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More than 24 hours after the scheduled end of the climate conference in Warsaw, delegates have finally come to a consensus. But the conference was teetering on the edge of failure right up to the final minutes.
At the end, everything hung on one word. Developing countries wanted to exclude the word "under" from the climate conference's final report.
Countries like the Philippines and Bangladesh did not want to accept that the new international "loss and damage mechanism," created in Warsaw to deal with weather disasters made worse by climate change, would be established "under" an existing framework for countries to adapt to the effects of climate change.
"We must move beyond this word," said the delegate from Fiji, speaking on behalf of all the developing and emerging nations.
From the start of the talks two weeks ago, this group of countries emphasized that "loss and damage," in the language of the conference, was different from the terms summarized under "adjustment." This last term is defined by the work that developing countries must do to adapt their infrastructure, agriculture, land use and disaster preparedness plans in the face of the ever-increasing extreme weather events linked to climate change, like drought and severe storms - work for which they can count on the support of developed nations.
"Loss and damage," as interpreted by the developing countries, is defined by events to which no country can adapt - rising sea levels which flood low-lying islands, for example.
Review in three years
The controversial word lead to a long interruption of the plenary session and uncertainty as the delegates from the US, Fiji and Nicaragua met to discuss the issue further. Half an hour later, a compromise was found. The delegates agreed that "the structure, the mandate and the effectiveness" of the mechanism established in Warsaw would be reviewed in three years, including the decision to position the mechanism "under" the framework for adaptation.
Thomas Hirsch, of the German relief organization Brot für die Welt (Bread for the World) appreciated the compromise made by the EU and the US on this point, saying it was a first step. But he was disappointed in the mechanism established in Warsaw.
"This is a mechanism with a big title, but in substance it's actually just a panel of experts," he said. For that reason, he added, the mechanism would be completely useless to deal with such cases as the damage caused by Typhoon Haiyan in the Philippines, for example. "[The mechanism] simply has the task of advising and analyzing which measures could be taken, for example, to reduce the risks in the future."
Compromise on global climate deal
The agreement in Warsaw was possible because of a compromise on the question of what the path to a global climate deal, expected to be signed in Paris in 2015, will look like. All nations - not just those in the developed world - will have to commit to reducing or limiting their greenhouse gas emissions by a specified amount.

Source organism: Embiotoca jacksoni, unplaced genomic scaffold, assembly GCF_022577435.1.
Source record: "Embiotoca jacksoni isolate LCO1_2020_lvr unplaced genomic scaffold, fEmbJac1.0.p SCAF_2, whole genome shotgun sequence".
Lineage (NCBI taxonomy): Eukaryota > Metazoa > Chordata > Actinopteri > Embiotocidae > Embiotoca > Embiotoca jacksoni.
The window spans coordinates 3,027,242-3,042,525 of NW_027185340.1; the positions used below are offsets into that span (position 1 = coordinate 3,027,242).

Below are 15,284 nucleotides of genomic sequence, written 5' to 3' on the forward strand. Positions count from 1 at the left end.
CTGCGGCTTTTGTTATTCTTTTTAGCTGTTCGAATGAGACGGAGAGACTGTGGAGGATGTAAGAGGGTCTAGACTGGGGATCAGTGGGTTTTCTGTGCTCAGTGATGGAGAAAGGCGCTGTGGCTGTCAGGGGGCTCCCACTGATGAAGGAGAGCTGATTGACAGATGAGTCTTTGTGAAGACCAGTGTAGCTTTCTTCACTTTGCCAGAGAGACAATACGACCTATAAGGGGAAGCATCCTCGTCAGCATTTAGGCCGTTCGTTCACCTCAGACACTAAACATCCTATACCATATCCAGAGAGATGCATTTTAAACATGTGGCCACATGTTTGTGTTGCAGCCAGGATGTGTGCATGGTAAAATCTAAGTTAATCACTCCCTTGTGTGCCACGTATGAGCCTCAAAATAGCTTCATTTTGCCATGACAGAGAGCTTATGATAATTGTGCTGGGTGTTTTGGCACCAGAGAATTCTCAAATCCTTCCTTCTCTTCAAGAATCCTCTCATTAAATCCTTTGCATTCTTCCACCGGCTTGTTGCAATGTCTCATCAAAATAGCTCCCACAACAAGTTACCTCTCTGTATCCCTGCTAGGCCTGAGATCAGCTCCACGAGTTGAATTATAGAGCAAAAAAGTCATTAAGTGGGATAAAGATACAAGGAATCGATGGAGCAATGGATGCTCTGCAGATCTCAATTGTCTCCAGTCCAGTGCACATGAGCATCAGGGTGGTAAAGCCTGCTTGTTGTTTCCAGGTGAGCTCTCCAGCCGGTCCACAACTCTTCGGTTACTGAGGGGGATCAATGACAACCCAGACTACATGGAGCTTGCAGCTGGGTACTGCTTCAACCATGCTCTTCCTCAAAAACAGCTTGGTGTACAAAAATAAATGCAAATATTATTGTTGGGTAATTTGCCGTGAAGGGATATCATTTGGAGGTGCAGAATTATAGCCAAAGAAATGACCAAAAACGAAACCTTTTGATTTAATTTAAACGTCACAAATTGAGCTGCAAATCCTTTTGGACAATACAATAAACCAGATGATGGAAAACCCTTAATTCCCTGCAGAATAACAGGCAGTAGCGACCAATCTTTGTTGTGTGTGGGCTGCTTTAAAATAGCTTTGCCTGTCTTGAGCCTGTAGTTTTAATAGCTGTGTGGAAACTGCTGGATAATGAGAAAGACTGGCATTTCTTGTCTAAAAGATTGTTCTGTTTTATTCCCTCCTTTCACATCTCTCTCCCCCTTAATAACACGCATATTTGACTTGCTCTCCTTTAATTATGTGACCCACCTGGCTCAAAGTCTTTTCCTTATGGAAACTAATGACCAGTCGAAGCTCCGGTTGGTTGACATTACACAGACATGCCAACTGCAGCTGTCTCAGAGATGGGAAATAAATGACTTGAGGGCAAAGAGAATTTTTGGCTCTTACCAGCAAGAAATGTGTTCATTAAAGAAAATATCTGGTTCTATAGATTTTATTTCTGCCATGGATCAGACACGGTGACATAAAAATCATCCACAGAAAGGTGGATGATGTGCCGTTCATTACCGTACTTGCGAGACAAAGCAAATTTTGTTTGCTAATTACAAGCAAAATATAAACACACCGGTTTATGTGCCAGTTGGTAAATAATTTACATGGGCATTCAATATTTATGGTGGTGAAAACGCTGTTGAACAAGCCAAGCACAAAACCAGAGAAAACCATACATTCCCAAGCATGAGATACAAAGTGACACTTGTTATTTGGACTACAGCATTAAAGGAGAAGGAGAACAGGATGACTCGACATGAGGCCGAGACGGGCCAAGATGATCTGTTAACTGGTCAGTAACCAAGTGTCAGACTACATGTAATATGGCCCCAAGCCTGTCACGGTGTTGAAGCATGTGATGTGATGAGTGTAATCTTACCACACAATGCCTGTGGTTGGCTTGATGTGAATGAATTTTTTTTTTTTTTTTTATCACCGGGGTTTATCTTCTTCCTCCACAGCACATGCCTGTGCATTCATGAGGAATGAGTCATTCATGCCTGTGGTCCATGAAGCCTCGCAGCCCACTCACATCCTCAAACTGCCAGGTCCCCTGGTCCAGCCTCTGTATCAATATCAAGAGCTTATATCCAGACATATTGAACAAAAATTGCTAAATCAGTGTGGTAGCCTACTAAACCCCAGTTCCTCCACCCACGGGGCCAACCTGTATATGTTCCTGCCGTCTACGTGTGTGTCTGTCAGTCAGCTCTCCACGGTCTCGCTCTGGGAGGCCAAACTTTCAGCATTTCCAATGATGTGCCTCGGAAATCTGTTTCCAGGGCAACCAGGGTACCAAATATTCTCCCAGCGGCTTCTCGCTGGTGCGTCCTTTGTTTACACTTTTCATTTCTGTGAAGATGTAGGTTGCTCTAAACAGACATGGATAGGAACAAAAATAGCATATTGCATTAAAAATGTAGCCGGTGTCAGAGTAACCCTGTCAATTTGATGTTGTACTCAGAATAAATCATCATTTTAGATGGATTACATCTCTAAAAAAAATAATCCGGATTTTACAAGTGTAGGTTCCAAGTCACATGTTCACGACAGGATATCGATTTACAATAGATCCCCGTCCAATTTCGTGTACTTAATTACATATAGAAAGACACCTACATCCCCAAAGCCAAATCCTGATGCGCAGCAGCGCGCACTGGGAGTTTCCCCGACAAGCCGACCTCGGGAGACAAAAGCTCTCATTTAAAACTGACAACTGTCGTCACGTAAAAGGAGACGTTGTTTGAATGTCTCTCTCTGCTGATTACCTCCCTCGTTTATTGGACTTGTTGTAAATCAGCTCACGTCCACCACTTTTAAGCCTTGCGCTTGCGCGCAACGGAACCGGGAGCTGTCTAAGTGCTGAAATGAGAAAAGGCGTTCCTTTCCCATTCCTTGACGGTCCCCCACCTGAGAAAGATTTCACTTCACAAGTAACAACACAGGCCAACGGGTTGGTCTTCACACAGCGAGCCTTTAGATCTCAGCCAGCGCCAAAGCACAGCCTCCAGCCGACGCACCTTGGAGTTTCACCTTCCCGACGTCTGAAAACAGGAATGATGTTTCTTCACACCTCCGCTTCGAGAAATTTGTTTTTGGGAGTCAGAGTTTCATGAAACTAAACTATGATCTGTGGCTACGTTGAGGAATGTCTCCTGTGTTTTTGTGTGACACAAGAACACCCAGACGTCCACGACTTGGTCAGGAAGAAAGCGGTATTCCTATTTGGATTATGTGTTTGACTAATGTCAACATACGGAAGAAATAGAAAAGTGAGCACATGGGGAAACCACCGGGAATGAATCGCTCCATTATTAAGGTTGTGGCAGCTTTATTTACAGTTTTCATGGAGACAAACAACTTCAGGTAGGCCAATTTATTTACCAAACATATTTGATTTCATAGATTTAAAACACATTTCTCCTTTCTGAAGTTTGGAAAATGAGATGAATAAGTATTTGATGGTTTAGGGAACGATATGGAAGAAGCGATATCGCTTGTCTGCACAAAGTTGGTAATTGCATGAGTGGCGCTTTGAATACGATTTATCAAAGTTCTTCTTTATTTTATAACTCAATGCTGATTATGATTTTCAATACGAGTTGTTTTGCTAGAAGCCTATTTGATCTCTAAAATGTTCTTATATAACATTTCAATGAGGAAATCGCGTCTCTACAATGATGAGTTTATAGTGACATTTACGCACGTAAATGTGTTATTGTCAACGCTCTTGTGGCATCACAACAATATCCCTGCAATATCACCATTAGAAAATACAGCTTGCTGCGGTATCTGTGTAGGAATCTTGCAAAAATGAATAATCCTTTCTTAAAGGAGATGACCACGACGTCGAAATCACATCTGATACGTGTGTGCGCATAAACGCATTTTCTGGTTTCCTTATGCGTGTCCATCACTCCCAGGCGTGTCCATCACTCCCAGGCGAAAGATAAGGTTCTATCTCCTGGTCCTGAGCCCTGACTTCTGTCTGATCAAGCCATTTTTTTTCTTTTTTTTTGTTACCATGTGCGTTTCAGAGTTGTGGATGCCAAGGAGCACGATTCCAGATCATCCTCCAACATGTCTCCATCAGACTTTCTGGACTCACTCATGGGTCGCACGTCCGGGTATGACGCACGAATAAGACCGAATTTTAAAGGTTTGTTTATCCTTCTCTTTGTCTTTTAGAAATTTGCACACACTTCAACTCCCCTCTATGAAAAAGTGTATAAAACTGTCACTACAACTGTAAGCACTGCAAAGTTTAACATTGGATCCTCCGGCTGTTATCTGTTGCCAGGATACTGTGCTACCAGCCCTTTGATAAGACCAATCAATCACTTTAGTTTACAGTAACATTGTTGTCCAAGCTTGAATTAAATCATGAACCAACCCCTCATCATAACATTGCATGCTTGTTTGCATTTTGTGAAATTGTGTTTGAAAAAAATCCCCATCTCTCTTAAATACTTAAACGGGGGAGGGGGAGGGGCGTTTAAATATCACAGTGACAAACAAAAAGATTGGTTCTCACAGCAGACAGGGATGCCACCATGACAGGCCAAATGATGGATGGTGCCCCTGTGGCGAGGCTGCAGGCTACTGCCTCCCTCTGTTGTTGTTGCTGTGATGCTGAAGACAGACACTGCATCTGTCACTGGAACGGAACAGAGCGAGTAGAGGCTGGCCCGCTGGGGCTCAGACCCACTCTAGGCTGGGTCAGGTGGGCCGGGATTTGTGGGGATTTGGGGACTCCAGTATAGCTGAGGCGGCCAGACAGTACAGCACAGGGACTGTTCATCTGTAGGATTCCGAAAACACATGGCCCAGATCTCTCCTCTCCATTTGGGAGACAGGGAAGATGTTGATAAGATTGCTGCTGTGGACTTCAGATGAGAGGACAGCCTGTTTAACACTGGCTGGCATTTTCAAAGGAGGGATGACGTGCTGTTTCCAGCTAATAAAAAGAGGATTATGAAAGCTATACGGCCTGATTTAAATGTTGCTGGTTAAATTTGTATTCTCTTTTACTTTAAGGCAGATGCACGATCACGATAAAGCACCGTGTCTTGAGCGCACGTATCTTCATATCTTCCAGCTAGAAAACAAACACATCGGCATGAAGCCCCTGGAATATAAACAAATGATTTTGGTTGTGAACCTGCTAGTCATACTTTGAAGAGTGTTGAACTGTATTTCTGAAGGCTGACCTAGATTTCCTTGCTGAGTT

The EU had hoped countries would quantify their emission reduction plans by 2014. At issue is the matter of having enough time to compare the proposed amounts and to see whether the commitments will be enough to keep global warming below 2 degrees Celsius.
The compromise now gives countries until 2015 to submit their commitments to climate protection. "This means that afterward, there will be time ahead of the climate change conference at the end of 2015 to review the adequacy of [these commitments]," said Karsten Sach, Germany's chief negotiator. For its part, the EU had hoped the procedure would have been "more clearly structured."
Protesters called for more decisive action from world leaders in 2014 after the disappointing results in Warsaw
For Lutz Weischer, of the development and environmental organization Germanwatch, the Warsaw agreement left many unanswered questions. "The question, which climate commitments will apply to which countries, still remains open, as does the question of how these obligations can be made comparable," he said. "Above all, the question remains of how we will ensure that we do not break the 2-degree target."
Compromise on long-term financing
One last middle ground had to be explored and agreed upon, that of long-term climate financing, where developed countries would give financial assistance to developing countries to adapt to climate change and possibly support low-carbon economic development. A few years ago, developed countries had promised to make some $100 billion (73.7 billion euros) available until 2020.
In Warsaw, developing countries called for a scenario in which this amount was to be achieved. But the developed nations refused to commit to a specific schedule. "The issue of climate financing was concluded in quite a disappointing way," said Liz Gallagher, senior policy adviser at environmental organization E3G. "We received no guarantees when it came to this $100 billion."
Disappointing, but not a disaster
At the end of a conference that ran 24 hours longer than planned, most participants and observers were disappointed, but at the same time relieved that a complete failure had been averted. "Is this a fantastic conclusion which solves all the world's climate problems?" asked EU Climate Commissioner Connie Hedegaard. "No, it is not. But we all knew that this wasn't the point here in Warsaw."
Germany's chief negotiator even spoke of a "positive day for international climate protection." "We've worked things out in the end," said Sach. "I think it was a very big sign that we were able to come to a compromise after this crisis in negotiations."
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